Even though spring units constructed from strings of pocketed compound nested coil springs as described provide many advantages, the manufacture and construction of strings of pocketed compound nested coil springs has proven to be very complicated and often problematic resulting in increased expense for such strings. The construction of strings of pocketed coil springs with a single spring in each pocket is well known in the art and, for example, disclosed in U.S. Pat. No. 4,439,977 which is hereby incorporated by reference in its entirety. The system disclosed in U.S. Pat. No. 4,439,977 includes a spring coiler which forms a coil spring and deposits it about the upper end of an arcuate delivery horn. As such, the formed coil spring is delivered by gravity in a generally vertical orientation for subsequent compression and insertion into the pocketing fabric material.
Another well known system for pocketing coil springs is commercially available from Spuhl AG in Switzerland. Examples of such machines include the Spuhl TF 90, 190 and 290 series machines. In such machines, a coiler forms a spring and deposits the spring into a trough in a generally horizontal orientation. The spring is then compressed horizontally by a compression paddle, rotated through 90° and then while remaining compressed is inserted between the plies of a folded fabric which is subsequently formed into a pocket around the spring.
One technique for manufacturing pocketed compound nested coil springs which is compatible with the Spuhl-type machines is disclosed in UK Patent Application No. 9726333.9 which is hereby incorporated by reference. The system disclosed in that UK patent application calls for the outer coil spring to be pushed over the inner coil spring once it has been dropped into the trough in the generally horizontal orientation. Alternatively, the springs could also be nested by dropping the smaller inner coil spring into the trough in advance of a larger outer coil spring and pushing the inner coil spring into the outer coil spring while both are in generally a horizontal attitude.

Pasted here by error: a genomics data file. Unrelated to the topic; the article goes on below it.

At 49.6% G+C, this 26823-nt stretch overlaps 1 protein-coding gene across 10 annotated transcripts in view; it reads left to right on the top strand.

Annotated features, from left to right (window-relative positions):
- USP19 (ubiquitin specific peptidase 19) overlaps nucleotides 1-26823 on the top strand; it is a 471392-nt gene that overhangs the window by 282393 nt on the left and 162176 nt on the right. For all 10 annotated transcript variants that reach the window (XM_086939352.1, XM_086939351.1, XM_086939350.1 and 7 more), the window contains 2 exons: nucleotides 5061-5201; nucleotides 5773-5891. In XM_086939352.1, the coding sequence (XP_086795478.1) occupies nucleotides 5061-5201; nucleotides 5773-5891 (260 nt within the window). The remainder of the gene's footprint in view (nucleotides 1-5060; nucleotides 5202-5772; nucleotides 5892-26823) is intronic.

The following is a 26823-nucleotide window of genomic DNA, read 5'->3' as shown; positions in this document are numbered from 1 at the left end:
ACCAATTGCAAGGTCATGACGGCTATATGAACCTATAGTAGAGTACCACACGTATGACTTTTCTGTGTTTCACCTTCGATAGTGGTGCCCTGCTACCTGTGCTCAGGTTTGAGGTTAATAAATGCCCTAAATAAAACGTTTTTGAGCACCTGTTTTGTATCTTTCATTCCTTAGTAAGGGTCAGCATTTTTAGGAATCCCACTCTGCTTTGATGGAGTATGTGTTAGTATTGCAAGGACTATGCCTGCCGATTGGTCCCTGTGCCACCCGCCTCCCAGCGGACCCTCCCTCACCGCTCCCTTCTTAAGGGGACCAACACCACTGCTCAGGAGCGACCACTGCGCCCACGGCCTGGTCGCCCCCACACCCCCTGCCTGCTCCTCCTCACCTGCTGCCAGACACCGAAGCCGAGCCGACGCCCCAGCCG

While the system disclosed in UK Patent Application No. 9726333.9 provides opportunities to manufacture pocketed compound nested coil springs while utilizing the Spuhl-type coiling and pocketing machines, there is a need to provide alternative or additional systems which can be utilized on a production basis and lend themselves to further automation of the procedure so that the manufacture of pocketed compound nested coil springs may be as fully automated as the conventionally preformed production of single pocketed coil springs.
It has therefore been a primary objective of this invention to provide an improved method and system for the manufacture of strings of pocketed compound nested coil springs.
It has been a further objective of this invention to provide such a method and system which is reliable and cost effective for application in a fully automatic production facility.
It has been a still further objective of this invention to provide such a method and system which is particularly adapted for use with existing production systems for pocketing coil springs, particularly those in which the coil spring is deposited in a generally horizontal attitude prior to being compressed and pocketed.
These and other objectives of the invention have been achieved by a system and method for forming a string of pocketed compound nested coil springs in which a first smaller coil spring is initially formed, preferably pocketed, and compressed. The smaller pocketed coil springs can preferably be produced by known pocketing coil spring machines in which the individual pocketed springs are separated from the string and collected. Larger outer coil springs are also formed and then deposited into a trough or otherwise oriented in a generally horizontal attitude. In a first presently preferred embodiment of this invention, the compressed and pocketed individual smaller coil springs are then inserted between adjacent spaced coils of the larger as yet unpocketed coil spring thereby nesting the first smaller coil spring within the second outer coil spring to form a compound nested coil spring unit. The compound spring unit is then compressed with the longitudinal axis of the inner and outer springs generally horizontal and preferably colinear. The compound nested spring unit is then rotated approximately 90° and then inserted between the plies of a folded fabric for subsequent pocketing as with conventional single spring pocketing machines.
In a second alternative preferred embodiment, the larger coil spring is pocketed in the conventional manner and, after such procedure, the compressed and preferably pocketed smaller coil spring is then inserted into an opening in the fabric surrounding the outer coil spring. The smaller compressed spring is inserted between the adjacent spaced coils of the larger spring in the pocket and then allowed to expand within the larger outer coil spring thereby producing a pocketed compound nested coil spring. The opening in the pocket of the outer coil spring could be provided by a cutter or slitter downstream from the pocketing machinery or two layers of the pocketing material could be merely laid over each other, but not adhered together, at approximately the longitudinal mid point of the coil thereby providing an opening for the insertion of the smaller inner coil spring.